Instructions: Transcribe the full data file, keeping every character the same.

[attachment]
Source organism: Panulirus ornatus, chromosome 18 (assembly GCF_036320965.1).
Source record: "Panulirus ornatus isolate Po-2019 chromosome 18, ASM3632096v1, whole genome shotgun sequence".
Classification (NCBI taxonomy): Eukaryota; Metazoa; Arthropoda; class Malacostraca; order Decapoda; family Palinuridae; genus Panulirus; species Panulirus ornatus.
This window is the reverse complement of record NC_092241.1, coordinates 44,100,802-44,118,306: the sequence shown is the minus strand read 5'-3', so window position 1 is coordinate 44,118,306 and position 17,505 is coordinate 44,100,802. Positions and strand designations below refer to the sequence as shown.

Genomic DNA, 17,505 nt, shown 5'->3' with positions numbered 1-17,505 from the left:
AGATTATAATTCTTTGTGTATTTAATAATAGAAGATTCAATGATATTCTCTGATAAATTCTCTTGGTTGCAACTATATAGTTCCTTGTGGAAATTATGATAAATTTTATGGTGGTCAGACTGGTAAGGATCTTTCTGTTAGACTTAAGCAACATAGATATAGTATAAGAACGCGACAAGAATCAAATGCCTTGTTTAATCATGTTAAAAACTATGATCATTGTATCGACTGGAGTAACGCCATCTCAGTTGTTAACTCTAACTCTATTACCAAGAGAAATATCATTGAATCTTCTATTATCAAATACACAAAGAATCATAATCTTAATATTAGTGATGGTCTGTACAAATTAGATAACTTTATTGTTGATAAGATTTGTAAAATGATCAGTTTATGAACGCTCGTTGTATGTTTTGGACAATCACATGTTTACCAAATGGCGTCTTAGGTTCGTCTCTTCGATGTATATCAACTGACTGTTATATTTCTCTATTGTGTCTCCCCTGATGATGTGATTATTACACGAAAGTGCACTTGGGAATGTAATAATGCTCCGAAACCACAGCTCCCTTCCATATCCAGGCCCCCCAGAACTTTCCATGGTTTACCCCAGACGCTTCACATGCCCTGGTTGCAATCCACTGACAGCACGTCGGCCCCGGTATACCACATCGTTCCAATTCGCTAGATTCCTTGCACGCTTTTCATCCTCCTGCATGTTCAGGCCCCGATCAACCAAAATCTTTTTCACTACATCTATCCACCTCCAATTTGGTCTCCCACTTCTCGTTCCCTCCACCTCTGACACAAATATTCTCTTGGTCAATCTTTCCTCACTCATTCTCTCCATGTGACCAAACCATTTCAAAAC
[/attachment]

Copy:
Source organism: Panulirus ornatus, chromosome 18 (assembly GCF_036320965.1).
Source record: "Panulirus ornatus isolate Po-2019 chromosome 18, ASM3632096v1, whole genome shotgun sequence".
Classification (NCBI taxonomy): Eukaryota; Metazoa; Arthropoda; class Malacostraca; order Decapoda; family Palinuridae; genus Panulirus; species Panulirus ornatus.
This window is the reverse complement of record NC_092241.1, coordinates 44,100,802-44,118,306: the sequence shown is the minus strand read 5'-3', so window position 1 is coordinate 44,118,306 and position 17,505 is coordinate 44,100,802. Positions and strand designations below refer to the sequence as shown.

Genomic DNA, 17,505 nt, shown 5'->3' with positions numbered 1-17,505 from the left:
AGATTATAATTCTTTGTGTATTTAATAATAGAAGATTCAATGATATTCTCTGATAAATTCTCTTGGTTGCAACTATATAGTTCCTTGTGGAAATTATGATAAATTTTATGGTGGTCAGACTGGTAAGGATCTTTCTGTTAGACTTAAGCAACATAGATATAGTATAAGAACGCGACAAGAATCAAATGCCTTGTTTAATCATGTTAAAAACTATGATCATTGTATCGACTGGAGTAACGCCATCTCAGTTGTTAACTCTAACTCTATTACCAAGAGAAATATCATTGAATCTTCTATTATCAAATACACAAAGAATCATAATCTTAATATTAGTGATGGTCTGTACAAATTAGATAACTTTATTGTTGATAAGATTTGTAAAATGATCAGTTTATGAACGCTCGTTGTATGTTTTGGACAATCACATGTTTACCAAATGGCGTCTTAGGTTCGTCTCTTCGATGTATATCAACTGACTGTTATATTTCTCTATTGTGTCTCCCCTGATGATGTGATTATTACACGAAAGTGCACTTGGGAATGTAATAATGCTCCGAAACCACAGCTCCCTTCCATATCCAGGCCCCCCAGAACTTTCCATGGTTTACCCCAGACGCTTCACATGCCCTGGTTGCAATCCACTGACAGCACGTCGGCCCCGGTATACCACATCGTTCCAATTCGCTAGATTCCTTGCACGCTTTTCATCCTCCTGCATGTTCAGGCCCCGATCAACCAAAATCTTTTTCACTACATCTATCCACCTCCAATTTGGTCTCCCACTTCTCGTTCCCTCCACCTCTGACACAAATATTCTCTTGGTCAATCTTTCCTCACTCATTCTCTCCATGTGACCAAACCATTTCAAAAC